Review | 1/31/2018 at 12:00 PM

Full Metal Furies Co-Op Review

The next evolution of the side-scrolling brawler

Somewhere around the middle of its second world, the brawler veneer to Full Metal Furies begins to peel away. Underneath, you find something rather surprising. The familiar action loop that interrupts the ubiquitous screen-scrolling is not just a chance to mash buttons and eliminate foes, but a new configuration of recognizable patterns and enemy behaviors that feels designed to test your ability to quickly solve an ever-shifting jigsaw puzzle. It is beautiful, it is unique, and it is mad. It is also a glimpse into what these types of games could be.

At its outset, Cellar Door Games’ Full Metal Furies feels like the kind of side-scrolling beat ‘em up that we’ve seen make a resurgence since Castle Crashers struck it big on the Xbox Live Arcade back in 2008. There are four characters from which to choose (Triss the Sentinel, Alex the Fighter, Erin the Engineer, and Meg the Sniper) and each of the four Furies has her own unique set of attacks (e.g., Alex is melee-focused while Meg shoots a sniper rifle). If you’re playing the game alone, then you’ll select two of the Furies and can freely switch between them, and if you’re playing with friends then each player chooses the Fury they like best (no repeating characters, unfortunately). Once you get into the first level, things appear pretty standard. You’ll move across a screen until you reach its edge and transition to the next one, and enemies appear in little groups that are easily dispatched by mashing the attack button. Then, a new concept is introduced.

Every Fury has her own dodge mechanic to help her evade or escape enemy attacks, but it’s not something you can spam endlessly like your primary attack. There’s a cooldown attached to it, which means you have to think carefully about when you use it and how. Every Fury also has a special move (Triss, for instance, has a shout that hits all enemies within a radius around her) that similarly has a cooldown attached to it, and can also be used in clutch moments to get you out of a jam.

Immediately after that idea begins to take root, Cellar Door tosses another new mechanic into the mix: Fury-specific shields. Each Fury has a color associated with her (Triss is blue, Erin is green, Meg is yellow, and Alex is red) and enemies can spawn with shields around them of the same color. In order to break the shield and leave the enemy vulnerable to all Furies, you have to attack the enemy using the appropriate character - red to red, blue to blue, etc. Fortunately, enemies will only have shields that can be broken by the Furies you have in your group, i.e., if you’re playing with Erin and Meg, green and yellow, respectively, an enemy won’t have a red (Alex) shield as you’d have no way of breaking it.

From a gameplay perspective, this has some interesting results. In single-player, this mechanic forces you to switch back and forth between the two Furies you’ve selected, while in co-op it forces players to focus their efforts on specific enemies so their friends can damage those foes as well. These are the overt responses to the shield mechanic. Subtly, though, it’s forcing the player to make choices about which enemies are priority targets and which can be ignored (for now). None of these mechanics are exactly new to the brawler space, though they are more frequently encountered in shoot ‘em ups, and if that was all Full Metal Furies decided to do, then it probably would remain firmly within the realm of side-scrolling brawlers. But then, Cellar Door Games decides to take a sharp left turn.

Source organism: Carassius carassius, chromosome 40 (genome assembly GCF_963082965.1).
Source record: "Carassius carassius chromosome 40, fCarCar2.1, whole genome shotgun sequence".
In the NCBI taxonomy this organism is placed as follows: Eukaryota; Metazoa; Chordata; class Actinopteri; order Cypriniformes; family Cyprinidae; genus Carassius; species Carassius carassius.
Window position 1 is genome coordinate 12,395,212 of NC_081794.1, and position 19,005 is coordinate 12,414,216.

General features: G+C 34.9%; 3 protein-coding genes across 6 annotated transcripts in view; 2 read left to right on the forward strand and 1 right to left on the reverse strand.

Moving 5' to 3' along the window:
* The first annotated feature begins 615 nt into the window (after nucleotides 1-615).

When enemies are knocked into the air, they can be hit again to inflict extra damage and keep them airborne a little longer (and, thus, not attacking you). What’s more, enemies will bounce off the borders/sides of the screen, meaning they’ll never be out of reach. The catch is that every Fury combos and juggles in a different way. Triss, the Tank, can knock enemies into the air with her basic attack, but she can only juggle them by using her dodge or her special attack. Both of those have cooldowns attached to them so you can’t just keep using them over and over again. If you’re playing the game in single-player, then you could switch to your secondary Fury and use one of her attacks/abilities to “Air Crit” the foes. In co-op, you can call out to your buddies in a fashion that’s reminiscent of Babe Ruth calling his home runs. You knock ‘em up, and your buddies knock ‘em down.

The one final layer to all of this is that the Furies can be individually upgraded to increase stats like health and damage, as well as adding beneficial effects to their abilities (such as getting a speed increase after using your dodge ability). These upgrades are purchased using the gold that you’ll acquire as you play, with each subsequent one costing more than the previous one. Gold is also used to unlock new gear, which is discovered via blueprints scattered throughout the world. Different gear will alter the Furies’ attacks and abilities in different ways, like adding a burning effect to attacks that cause foes to take a little damage over time. When playing with friends, while one player is the host for the co-op session, all progress is saved individually to each player. Thus, whatever upgrades you purchase, or blueprints you acquire/unlock, in your play session with a friend will be there waiting for you when you return to your game. All of these concepts and mechanics are introduced within the first couple levels of the game, but it isn’t until a few stages later that the artistry and absurdity becomes apparent.